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All of this evil Superman stuff just off the heels of Forever Evil, a storyline than spanned nearly the entire New 52 universe and featured Ultraman, the Crime Syndicate’s answer to Superman, as one of its main villains.

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As well as Superman works as a metaphor for absolute good, he also works quite well as a metaphor for absolute evil.

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Upon the announcement that Jesse Eisenberg would play Lex Luthor in the upcoming sequel to Man of Steel, I’ve felt a slight discomfort with the casting. I like Jesse Eisenberg, Lex Luthor is one of my favorite characters of all time, and more importantly, I think Eisenberg will do a great job as Lex Luthor. My discomfort comes from the difficulty is separating Eisenberg from his Jewish heritage. Eisenberg is not the first Jew to play Lex Luthor- Smallville’s Michael Rosenbaum played an incredible Lex- but part of Eisenberg’s charm is how well he personifies many of the characteristics that pop culture finds endearing about the way Jews behave. He’s not Woody Allen, but he played him once in a movie. Does he play up to Jewish stereotypes? Sure, to some extent, but he’s also embraced roles that challenged popular conceptions of Jews, such as playing an Orthodox Jewish MDMA smuggler in Holy Rollers. Eisenberg is Jewish and deserves a certain amount of consideration when he portrays Jews positively or negatively as it is his own culture he’s representing. From Shakespeare to Star Wars, Jews has suffered negative portrayals by gentiles and while it is a generally accepted dramatic trope, negative Jewish stereotypes are usually identified by the Anti-Defamation League swiftly and often make news. As a person of Jewish heritage myself, I’ve come to tolerate the negative depiction of Jews as unavoidable symptom of a larger systemic social problem and rarely make a crusade about the way Jews are presented. As the husband of a Chinese woman, I’ve probably become more sensitive to the portrayal of Chinese people in Western media than I am to representations of Jews that reinforce stereotypes.

So……………………

what’s wrong with a Jewish Lex Luthor?

Lex Luthor plays to some very specific Jewish stereotypes

1) Lex Luthor is the smartest man in the world. This point may be argued by Michael Holt or Ray Palmer, but it is generally accepted in the DC Universe that Lex Luthor is the smartest man on Earth. When I was living in China, the most common reaction to the discovery of my Jewish heritage was: “This is why you are so clever.” or “The Jews are very clever.” While this is not really a negative stereotype, it is a stereotype and one that makes the lives of Jewish children with learning disabilities doubly difficult. Is unforgivable to portray Jews as intelligent? No. Is it racist to portray Jews as intelligent? I’m not sure if it is. The belief that Jews are somehow smarter than others is rooted in the Jewish tradition of revering scholarship. Many cultures place an emphasis on education, but there is something special about the role education plays in the development of Jewish identity, both communally and for the individual.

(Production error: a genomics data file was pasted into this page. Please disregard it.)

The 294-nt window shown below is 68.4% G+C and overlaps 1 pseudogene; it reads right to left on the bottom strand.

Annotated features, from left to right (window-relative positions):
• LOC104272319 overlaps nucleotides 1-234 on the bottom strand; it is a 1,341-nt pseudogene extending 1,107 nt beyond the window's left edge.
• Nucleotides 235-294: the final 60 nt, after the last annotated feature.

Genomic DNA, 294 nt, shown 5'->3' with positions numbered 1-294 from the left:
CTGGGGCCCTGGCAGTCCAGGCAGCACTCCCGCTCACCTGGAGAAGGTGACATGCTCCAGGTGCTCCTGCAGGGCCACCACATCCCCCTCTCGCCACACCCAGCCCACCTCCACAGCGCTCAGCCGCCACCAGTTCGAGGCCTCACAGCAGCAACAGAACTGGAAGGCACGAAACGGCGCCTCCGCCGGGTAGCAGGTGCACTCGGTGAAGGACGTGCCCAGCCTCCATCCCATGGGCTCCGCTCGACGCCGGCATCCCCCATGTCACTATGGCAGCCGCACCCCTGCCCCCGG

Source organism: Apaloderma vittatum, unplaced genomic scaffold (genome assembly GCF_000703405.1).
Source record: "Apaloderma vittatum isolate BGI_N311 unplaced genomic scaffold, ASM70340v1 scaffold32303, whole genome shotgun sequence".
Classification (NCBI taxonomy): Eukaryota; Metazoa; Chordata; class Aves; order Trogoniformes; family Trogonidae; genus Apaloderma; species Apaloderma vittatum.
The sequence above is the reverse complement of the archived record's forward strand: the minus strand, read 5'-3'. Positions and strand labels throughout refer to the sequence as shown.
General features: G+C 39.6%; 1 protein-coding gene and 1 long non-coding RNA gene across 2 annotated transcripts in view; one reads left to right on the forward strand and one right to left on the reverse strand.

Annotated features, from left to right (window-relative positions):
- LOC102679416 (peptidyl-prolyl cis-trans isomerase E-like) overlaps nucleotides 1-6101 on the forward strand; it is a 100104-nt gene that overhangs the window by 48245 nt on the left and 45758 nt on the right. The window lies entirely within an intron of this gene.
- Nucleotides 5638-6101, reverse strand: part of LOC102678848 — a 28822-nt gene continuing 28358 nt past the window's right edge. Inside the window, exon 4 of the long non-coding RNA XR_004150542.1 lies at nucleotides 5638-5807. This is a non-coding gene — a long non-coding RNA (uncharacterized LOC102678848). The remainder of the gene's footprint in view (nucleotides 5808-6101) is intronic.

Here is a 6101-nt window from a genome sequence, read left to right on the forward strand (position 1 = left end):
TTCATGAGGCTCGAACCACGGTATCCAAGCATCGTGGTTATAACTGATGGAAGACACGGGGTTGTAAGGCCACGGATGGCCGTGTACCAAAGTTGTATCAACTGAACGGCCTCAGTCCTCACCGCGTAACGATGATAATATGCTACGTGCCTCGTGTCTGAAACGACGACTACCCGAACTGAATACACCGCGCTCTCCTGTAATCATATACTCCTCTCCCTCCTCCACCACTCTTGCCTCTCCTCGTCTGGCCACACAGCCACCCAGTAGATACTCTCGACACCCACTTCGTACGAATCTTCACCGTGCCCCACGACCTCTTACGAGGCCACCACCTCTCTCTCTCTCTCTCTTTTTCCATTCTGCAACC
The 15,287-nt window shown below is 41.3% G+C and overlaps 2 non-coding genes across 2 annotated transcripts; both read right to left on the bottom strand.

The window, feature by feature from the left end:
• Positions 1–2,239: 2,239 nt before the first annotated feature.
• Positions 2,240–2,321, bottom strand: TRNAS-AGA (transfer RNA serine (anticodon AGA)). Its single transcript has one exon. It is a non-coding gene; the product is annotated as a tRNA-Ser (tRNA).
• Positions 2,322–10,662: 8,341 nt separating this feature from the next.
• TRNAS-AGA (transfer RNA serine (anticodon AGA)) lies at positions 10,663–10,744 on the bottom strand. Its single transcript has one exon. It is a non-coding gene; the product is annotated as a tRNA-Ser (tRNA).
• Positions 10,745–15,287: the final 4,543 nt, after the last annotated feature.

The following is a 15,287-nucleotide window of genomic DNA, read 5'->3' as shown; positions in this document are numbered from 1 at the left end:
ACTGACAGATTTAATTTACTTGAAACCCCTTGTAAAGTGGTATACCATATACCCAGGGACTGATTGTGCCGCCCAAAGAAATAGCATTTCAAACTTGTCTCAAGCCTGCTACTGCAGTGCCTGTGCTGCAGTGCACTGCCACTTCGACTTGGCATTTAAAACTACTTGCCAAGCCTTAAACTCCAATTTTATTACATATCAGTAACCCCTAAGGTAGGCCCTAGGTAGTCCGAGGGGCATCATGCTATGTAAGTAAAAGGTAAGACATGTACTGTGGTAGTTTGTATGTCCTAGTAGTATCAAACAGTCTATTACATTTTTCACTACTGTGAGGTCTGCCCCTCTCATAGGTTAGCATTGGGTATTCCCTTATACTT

2) Lex Luthor is the richest man in the world. Lex is not only one of the richest people in the DC Universe, but he has obtained his wealth through the type of ruthless business behaviors that non-Jews have frequently accused Jews of engaging in. Of course, Eisenberg’s portrayal of Lex Luthor won’t be as damaging as Bernie Madoff or any of the very Lex-Luthorian types of Jewish descent that the US government has an irrational fear of prosecuting. The stereotype that Jews have lots of money is hardly new. The phenomenon of Jewish wealth can largely be traced back to the limiting of opportunities for Jews by the gentile populatins in which they lived. The inability to own land and Christian opposition to usury can both be credited with encouraging a tradition of finance and trade in Jewish communities, making both finance and trade elemental to the Jewish economy and to Jewish social mobility.

3) Superman is Jesus. As we all know, Superman was created by a couple of nice Jewish boys from Ohio and the comic book industry itself was largely created by Jews, borrowing many of its production strategies from the garment industry where Jews were also prevalent. Why did these Jews make a caped Jesus? The Christ-like nature of Superman has always been there. While Superman’s origin story greatly mirrors the story of Moses, we should pay attention to some differences in the two stories. Moses liberates his people from the tyranny of the Egyptians while Superman liberates a foreign population from the tyranny of themselves and external forces of Darkness. Superman is Jor-El’s only son. Jor-El gives his only son to the people of Earth- people he largely look down upon while simultaneously adoring them (sounds like any god you’ve heard of?). The messianic nature of Superman is well-documented and generally accepted, so I won’t go into too much detail here and will assume that you accept that the idea of “Superman as Christ” has legitimacy. Lex Luthor hates Superman- perpetuating the idea that Jews hated Jesus or willfully contributed to his crucifixion is an irresponsible assessment of the relationship Jesus had he with members of his own community.